Commentary

David Hecker: We need to work together to protect the health of kids and workers this winter

December 20, 2022 5:31 am

Brandon Bell/Getty Images

Cold and flu season is here — and this year, respiratory viruses are running rampant among children in Michigan and across the country. With COVID still a factor and RSV and influenza on the rise, we’re seeing alarming rates of these illnesses in our kids, resulting in overcrowded hospitals and difficulty getting treatment.

Naturally, schools involve large groups of children congregating indoors, so this news  is particularly concerning for educators and school communities, in terms of both health risks and the complicated task of keeping schools running in difficult times. In theory, solving a problem like this is simple; people who are sick should stay home until they feel better. In practice, the issue is a lot more complicated.

School communities across the state are already struggling with lingering effects of chronic underfunding, as well as a teacher shortage — and the COVID pandemic only made these problems worse. Students, families, and educators all struggled to cope with necessary safety precautions like online learning and canceled extracurriculars. These have been a difficult few years, and it’s understandable that people are tired of worrying and hesitant to reinstate the safety precautions of 2020.

But respiratory illnesses remain a threat to Michigan kids — not to mention the school and daycare staff who work near them, as well as the health care workers who treat them—and there are plenty of tactics we can use to protect our communities that don’t involve closing schools. 

Of course, the most straightforward actions we can take are staying up to date on both COVID and flu vaccines and making sure our families do the same, masking up in public places, thoroughly washing our hands and staying home when sick if at all possible.

While COVID has dominated conversations about transmissible illness for the past few years — and for good reason — RSV and influenza are also a critical part of the current problem. The COVID pandemic is the most devastating wave of illness we’ve seen in our lifetime, but the seriousness of COVID does not make other illnesses less dangerous. It is still very important to take precautions when you’re experiencing respiratory symptoms, even if you haven’t tested positive for COVID specifically.

But I also want to address the elephant in the room: There are several reasons why these precautions may be easier said than done. One critical factor that makes controlling the spread of illness difficult is the pressure many working people face to show up even when they’re not feeling well. 

Mothering Justice and Restaurant Opportunities Centers United demonstrators on April 22 in Detroit. They called for a minimum wage increase and paid sick leave. | Ken Coleman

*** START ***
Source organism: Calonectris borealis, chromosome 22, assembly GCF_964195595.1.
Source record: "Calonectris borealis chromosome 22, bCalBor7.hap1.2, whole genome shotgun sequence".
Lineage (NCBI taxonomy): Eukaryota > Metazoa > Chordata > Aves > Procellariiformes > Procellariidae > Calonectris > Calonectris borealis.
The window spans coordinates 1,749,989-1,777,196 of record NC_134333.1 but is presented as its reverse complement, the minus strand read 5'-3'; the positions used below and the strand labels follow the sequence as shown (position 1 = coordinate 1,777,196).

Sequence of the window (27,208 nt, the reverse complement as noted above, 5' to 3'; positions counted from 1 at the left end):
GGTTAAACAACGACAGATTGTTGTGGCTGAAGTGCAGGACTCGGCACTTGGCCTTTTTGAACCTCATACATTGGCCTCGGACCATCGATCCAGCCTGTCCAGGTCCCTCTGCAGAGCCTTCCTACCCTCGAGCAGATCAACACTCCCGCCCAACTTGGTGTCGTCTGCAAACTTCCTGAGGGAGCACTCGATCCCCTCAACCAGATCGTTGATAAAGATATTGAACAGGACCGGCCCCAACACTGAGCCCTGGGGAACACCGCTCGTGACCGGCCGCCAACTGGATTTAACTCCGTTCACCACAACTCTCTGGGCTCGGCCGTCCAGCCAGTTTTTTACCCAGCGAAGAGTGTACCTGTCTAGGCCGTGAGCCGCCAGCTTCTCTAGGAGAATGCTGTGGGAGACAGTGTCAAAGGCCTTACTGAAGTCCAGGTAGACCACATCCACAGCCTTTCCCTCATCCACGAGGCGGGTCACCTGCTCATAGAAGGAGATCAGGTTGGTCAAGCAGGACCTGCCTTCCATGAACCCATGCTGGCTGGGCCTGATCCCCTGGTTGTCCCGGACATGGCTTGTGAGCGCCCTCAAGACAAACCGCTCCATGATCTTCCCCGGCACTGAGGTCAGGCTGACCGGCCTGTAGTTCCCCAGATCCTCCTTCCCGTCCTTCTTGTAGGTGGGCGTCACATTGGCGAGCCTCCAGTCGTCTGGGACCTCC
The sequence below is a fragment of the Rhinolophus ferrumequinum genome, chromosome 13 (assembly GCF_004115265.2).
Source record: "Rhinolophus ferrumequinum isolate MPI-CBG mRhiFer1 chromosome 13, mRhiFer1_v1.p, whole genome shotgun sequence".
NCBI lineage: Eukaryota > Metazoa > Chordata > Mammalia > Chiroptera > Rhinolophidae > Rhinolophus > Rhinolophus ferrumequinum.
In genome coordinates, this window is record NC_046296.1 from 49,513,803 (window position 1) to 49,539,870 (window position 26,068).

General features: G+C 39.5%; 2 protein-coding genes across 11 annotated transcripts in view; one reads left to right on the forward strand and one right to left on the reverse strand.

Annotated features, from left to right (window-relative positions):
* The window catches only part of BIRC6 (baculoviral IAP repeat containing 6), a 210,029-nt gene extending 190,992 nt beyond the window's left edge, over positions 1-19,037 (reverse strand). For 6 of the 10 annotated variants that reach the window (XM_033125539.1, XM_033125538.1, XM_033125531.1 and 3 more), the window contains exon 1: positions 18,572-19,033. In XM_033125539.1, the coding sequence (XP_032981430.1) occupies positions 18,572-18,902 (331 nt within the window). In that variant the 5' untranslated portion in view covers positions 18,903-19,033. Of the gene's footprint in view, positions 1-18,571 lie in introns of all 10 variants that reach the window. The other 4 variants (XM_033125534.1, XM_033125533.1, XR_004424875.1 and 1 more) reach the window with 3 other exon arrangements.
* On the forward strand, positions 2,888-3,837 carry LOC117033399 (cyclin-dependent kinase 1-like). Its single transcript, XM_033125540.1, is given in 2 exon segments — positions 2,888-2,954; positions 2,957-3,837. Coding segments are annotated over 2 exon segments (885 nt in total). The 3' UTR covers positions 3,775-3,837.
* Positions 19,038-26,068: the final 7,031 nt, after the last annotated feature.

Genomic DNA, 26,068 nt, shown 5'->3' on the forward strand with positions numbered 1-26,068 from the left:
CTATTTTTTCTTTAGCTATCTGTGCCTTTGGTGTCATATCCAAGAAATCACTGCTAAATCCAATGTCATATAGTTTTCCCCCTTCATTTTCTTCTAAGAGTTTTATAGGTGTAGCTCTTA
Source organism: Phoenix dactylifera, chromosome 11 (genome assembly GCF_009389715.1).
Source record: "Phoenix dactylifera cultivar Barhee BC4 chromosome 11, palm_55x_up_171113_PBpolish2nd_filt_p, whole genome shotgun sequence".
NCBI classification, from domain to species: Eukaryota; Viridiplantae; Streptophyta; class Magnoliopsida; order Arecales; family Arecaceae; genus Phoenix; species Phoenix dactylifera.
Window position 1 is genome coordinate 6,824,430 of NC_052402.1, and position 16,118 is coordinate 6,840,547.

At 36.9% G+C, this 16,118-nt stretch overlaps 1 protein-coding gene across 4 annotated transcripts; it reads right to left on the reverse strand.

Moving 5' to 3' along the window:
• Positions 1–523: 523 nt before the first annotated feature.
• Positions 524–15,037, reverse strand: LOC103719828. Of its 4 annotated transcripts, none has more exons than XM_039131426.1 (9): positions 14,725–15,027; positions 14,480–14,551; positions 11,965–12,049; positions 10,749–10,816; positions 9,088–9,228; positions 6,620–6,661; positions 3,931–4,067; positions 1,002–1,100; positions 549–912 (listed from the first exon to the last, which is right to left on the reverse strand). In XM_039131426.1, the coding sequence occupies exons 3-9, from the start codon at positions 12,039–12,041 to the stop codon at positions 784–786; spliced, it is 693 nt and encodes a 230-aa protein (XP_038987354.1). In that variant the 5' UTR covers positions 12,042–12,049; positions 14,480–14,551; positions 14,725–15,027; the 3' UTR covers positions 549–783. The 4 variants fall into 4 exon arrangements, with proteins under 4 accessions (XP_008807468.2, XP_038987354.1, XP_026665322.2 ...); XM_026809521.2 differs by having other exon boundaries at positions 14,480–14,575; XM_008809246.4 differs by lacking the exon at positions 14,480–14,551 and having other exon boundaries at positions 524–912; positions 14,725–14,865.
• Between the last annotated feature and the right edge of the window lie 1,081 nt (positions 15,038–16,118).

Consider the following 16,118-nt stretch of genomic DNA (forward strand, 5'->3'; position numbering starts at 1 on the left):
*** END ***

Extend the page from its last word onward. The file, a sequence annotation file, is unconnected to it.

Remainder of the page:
Thanks to a court decision that came down this summer, Michigan workers have a legal right to earned paid sick time under bills the Republican majority gutted in 2018. But of course, not all employers treat their workers ethically, and not all workers feel secure enough to call out of work to recover or care for a sick child.

And, of course, the COVID pandemic brought with it a rise in medical disinformation that sought to demonize mitigation tactics. As a result, a sizeable number of people refuse to get themselves or their children vaccinated, wear masks, or practice social distancing when they’re feeling unwell. But the knowledge that some members of our communities are determined to do the wrong thing shouldn’t deter us from doing what we can to navigate these issues safely and effectively. 

It’s also important to note that, like most crises that arise, the current wave of illnesses is most dangerous to people who are already marginalized. For many wealthy families, things like taking unplanned time off work and paying for emergency medical care are difficult. For low-income families, these things can be devastating. 

Beyond the safety protocols we as individuals can follow right now, we also need to continue to work on the systemic problems that make it harder to keep people safe. We must ensure working people everywhere are able to take time off when they or their children are sick, and that health care is affordable and accessible to all. 

In public education specifically, we need to ensure schools are fully and equitably funded and can afford PPE and other resources educators need, as well as continuing our work to address teacher and staff shortages so schools can manage more easily when staff are out sick.

None of this is easy; if it were, we’d already have perfect solutions in place. That doesn’t mean we shouldn’t try. The health of our communities is on the line, and it’s on each and every one of us to use the information we have and make the best, safest decisions possible for ourselves and the people in our care.

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David Hecker
David Hecker

David Hecker has served as president of AFT Michigan since 2001. Previously, he was secretary-treasurer of the state federation. A member of the AFT executive committee, Hecker was first elected as an AFT vice president in 2004.

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